Cake Pops

Dessert Haiku

What blessing to me

To make other folks happy

Gastronomikly.

 

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I learned something about myself even at this age: I love making people happy with food. I have made goodies for my staff – cake pops, candied pretzel sticks, pumpkin spice muffins, pistachio green fluff dessert – and, the happiness I feel seeing and hearing the oohs and aahs coming from them is so wonderful.

I have been serving patients my entire career as their physician. But, making delicious and fun goodies for my staff is another skill which I’ve gained recently. Indeed, it is a pleasure.

Love Language

“Yes, love? I was busy but I’m always interested in what you have to say.

I saw that on my twitter feed today and it grabbed me. This is precisely my love language. What is yours? I first became aware of the concept of “love languages” back about 10 years ago when I read Dr. Gary Chapman’s bestseller.

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There are 5 love languages:

  1. Words of affirmation
  2. Quality time
  3. Receiving gifts
  4. Acts of service
  5. Physical touch

 

 

 

 

 

 

To be clear, this idea refers to how one feels loved, not how one shows love. I may show I love someone in a way i.e. a language, that does not cause him to feel loved. For instance, I may naturally want to give someone a present as an expression of love. But, she may not feel loved unless I hug her when I see her. I think I’m loving him by spending money on a present for him. Yet, because that isn’t his love language, he doesn’t really feel  loved. Get it?

It took me quite a while, but #2 is mine: quality time which is explained so well here – “To your spouse, 20 minutes of your undivided attention – listening and conversing – is like a 20-minute refill of his or her love tank.” What is your love language?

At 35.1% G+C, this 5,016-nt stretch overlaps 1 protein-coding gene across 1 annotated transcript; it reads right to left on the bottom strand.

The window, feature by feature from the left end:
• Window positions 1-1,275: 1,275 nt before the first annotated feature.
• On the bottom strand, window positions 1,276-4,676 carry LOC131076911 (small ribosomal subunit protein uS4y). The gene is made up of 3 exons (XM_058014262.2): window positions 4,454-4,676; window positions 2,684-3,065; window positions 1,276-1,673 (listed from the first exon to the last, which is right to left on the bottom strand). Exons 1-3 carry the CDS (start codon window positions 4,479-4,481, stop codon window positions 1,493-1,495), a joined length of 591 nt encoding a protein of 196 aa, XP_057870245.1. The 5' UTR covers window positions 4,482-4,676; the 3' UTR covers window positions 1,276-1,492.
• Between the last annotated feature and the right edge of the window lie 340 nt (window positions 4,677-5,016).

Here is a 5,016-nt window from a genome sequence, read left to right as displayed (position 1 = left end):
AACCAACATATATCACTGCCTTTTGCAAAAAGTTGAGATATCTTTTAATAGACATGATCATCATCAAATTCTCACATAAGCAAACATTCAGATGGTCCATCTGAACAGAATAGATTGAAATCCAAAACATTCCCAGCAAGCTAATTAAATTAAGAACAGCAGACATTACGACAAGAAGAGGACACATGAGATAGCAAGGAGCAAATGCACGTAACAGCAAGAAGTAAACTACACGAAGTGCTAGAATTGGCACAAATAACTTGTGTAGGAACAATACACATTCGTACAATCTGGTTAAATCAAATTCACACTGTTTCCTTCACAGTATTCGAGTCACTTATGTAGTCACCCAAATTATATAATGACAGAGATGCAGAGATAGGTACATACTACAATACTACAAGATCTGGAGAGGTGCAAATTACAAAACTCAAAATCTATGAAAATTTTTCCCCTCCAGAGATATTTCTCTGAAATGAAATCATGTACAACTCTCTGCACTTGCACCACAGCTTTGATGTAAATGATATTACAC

Blessed is he who has his/her love language spoken to him/her every day.

My Top 10 Posts of 2014

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Ladies and gentleman, **drumroll**, my top posts of 2014.  It’s kind of fun reviewing my work. I started this blog in November 2012. At the time, I had somehow acquired a pressing desire to write and to learn the craft of writing well.

What really fanned this fire was reading the book On Writing Well by William Zinsser recommended by Dr. Judith Tintinelli – arguably the matriarch of Emergency Medicine. It seemed blogging was the right fit, the right type of writing for me. So, off I went.

In the two years since, I have been honing my skill and think I am coming along nicely: I had an article published on MedPage Today; I’ve had 4 or 5 posts in CMDA‘s weekly devotions. And, I have had encouraging words from some of my readers.

The primary reason I write is that it helps me sort out and crystallize the ofttimes swirling and disorganized thoughts and feelings within. Another reason I write – a close second – is that I want to inspire, teach and encourage others who are alongside me or behind me in this journey through life.

When I write, I am trying to share an experience I have had which touched me in some way, and, in so doing, awaken something of this experience in the reader. I pray that you are blessed by my writings.

So, here they are. My top 10, most read posts. I think my personal favorites are #5 followed by #2.

1. Patient Satisfaction is Killing Both You and I

2. So, A Roach Walks Into A Local ED

3. Introduction to Emergency Medicine Part 1

4. Hummingbirds

5. Death To My Vision

6. Introduction to Emergency Medicine Part 2

7. Top Ten Reasons I Still Love Emergency Medicine

8. I Have the Craziest Job

9. Good Fruit

10. Help, There’s A Fish Bone In My Throat